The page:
Zion National Park Superintendent Jock Whitworth spoke on how many emissions are spared the air by the running of Zion’s park tram busses.
The Summit included a Q-and-A session for a panel of experts, moderated by Fox News Radio Perspectives Morning show co-host Kate Dalley. The members of the panel represented multiple industries including trucking, toxicology, fleet management, rock quarries, government, school districts and public works, (enumerated in St. George News preview story linked here).
Copyright St. George News, 2012
Southern Utah Air Quality Task Force 3rd Annual Air Quality Summit
(St. George, UT) - On September 21st, the Southern Utah Air Quality Task Force is hosting the 3rd Annual Air Quality Summit at the Washington City Community Center. With the public encouraged to attend, this year’s summit will focus on transportation issues affecting local citizens, industry, business, government and tourism. Southern Utah is known for its blue skies and clean air and so the City of St. George along with the Air Quality Task Force, are being proactive in order to maintain our air quality. The Air Quality Task Force was formed in 2006 and just one year later an Air Quality Ordinance was passed. Currently the task force has been working on getting another air quality monitor to measure the air coming into the area. We want to also understand what we are contributing to the air quality before it leaves Washington County. With over 50% of our air pollution coming from motor vehicles, transportation is a relevant topic for the summit to address. We’ve gathered a handful of people from all different sectors of the transportation industry in order to highlight the positive things that people are doing to reduce their contribution to air pollution, as well as the things that we could be doing in the future to improve these concerns.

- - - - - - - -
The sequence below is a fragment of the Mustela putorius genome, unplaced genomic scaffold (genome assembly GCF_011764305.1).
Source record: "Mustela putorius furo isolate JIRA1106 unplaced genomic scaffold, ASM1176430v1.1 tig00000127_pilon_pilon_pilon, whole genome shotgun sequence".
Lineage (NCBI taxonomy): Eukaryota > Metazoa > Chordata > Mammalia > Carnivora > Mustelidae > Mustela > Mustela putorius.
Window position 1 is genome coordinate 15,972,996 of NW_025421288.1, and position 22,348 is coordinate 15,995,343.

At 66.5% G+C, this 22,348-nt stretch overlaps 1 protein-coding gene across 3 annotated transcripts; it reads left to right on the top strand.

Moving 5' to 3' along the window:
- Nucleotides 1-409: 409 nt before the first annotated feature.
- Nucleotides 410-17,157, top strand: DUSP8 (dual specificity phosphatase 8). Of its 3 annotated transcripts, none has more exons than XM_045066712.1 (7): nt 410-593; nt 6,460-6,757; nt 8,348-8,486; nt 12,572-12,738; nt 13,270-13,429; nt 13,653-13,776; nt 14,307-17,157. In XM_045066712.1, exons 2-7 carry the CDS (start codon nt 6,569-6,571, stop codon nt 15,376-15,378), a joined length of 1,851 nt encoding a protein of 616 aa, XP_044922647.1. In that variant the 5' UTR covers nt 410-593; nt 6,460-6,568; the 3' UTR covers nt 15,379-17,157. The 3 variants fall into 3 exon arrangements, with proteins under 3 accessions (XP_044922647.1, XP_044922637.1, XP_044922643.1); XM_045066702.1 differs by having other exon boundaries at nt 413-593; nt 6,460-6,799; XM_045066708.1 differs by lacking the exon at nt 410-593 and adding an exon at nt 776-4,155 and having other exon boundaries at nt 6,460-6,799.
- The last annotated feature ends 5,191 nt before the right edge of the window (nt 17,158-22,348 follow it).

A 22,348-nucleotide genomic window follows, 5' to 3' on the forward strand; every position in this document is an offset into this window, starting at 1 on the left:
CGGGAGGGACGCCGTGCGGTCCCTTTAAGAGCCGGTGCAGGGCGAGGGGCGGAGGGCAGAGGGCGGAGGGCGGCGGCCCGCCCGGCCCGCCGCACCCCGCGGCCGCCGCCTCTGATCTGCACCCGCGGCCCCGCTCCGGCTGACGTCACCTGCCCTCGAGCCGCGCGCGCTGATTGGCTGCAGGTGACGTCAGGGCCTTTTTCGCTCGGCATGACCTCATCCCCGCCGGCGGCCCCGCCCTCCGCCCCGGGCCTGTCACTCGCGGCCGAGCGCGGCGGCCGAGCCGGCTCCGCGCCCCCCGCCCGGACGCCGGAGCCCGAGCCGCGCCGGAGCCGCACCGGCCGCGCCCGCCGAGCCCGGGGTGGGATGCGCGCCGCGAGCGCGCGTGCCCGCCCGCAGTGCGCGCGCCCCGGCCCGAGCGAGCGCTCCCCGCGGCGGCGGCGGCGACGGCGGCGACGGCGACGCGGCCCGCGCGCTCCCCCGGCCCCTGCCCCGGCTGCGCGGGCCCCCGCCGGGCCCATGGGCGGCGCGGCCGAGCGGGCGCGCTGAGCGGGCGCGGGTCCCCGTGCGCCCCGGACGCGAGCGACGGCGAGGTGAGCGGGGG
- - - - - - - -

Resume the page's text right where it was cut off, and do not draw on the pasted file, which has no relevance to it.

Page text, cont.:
This year’s keynote speakers will be Erin Mendenhall with Breath Utah and Kim Manwill with the Utah Department of Transportation. The summit will also have presentations by experts in the following fields:
• Performance and Emission Reductions by Utah Trucking Association
• Success stories using alternative fuels and solutions to transportation challenges
• Question & Answer panel moderated by Kate Dalley from Fox News 93.1 FM. Panel members include: Jimmy Andrus Utah Trucking Association, Derrick Pack Western Rock Products, Mike Shaw Washington City Fleet Management, Steven Packham DAQ Toxicologist, Dave McNeil Division of Air Quality, Curt Hutchings 5 County Association of Governments, Launi Schmutz Washington County School District Transportation, Larry Bulloch St. George Public Works.
As part of the Summit Mayor Dan McArthur will read a Proclamation designating September 16-22 as Air Quality Awareness Week.
copyright © 2012 KCSG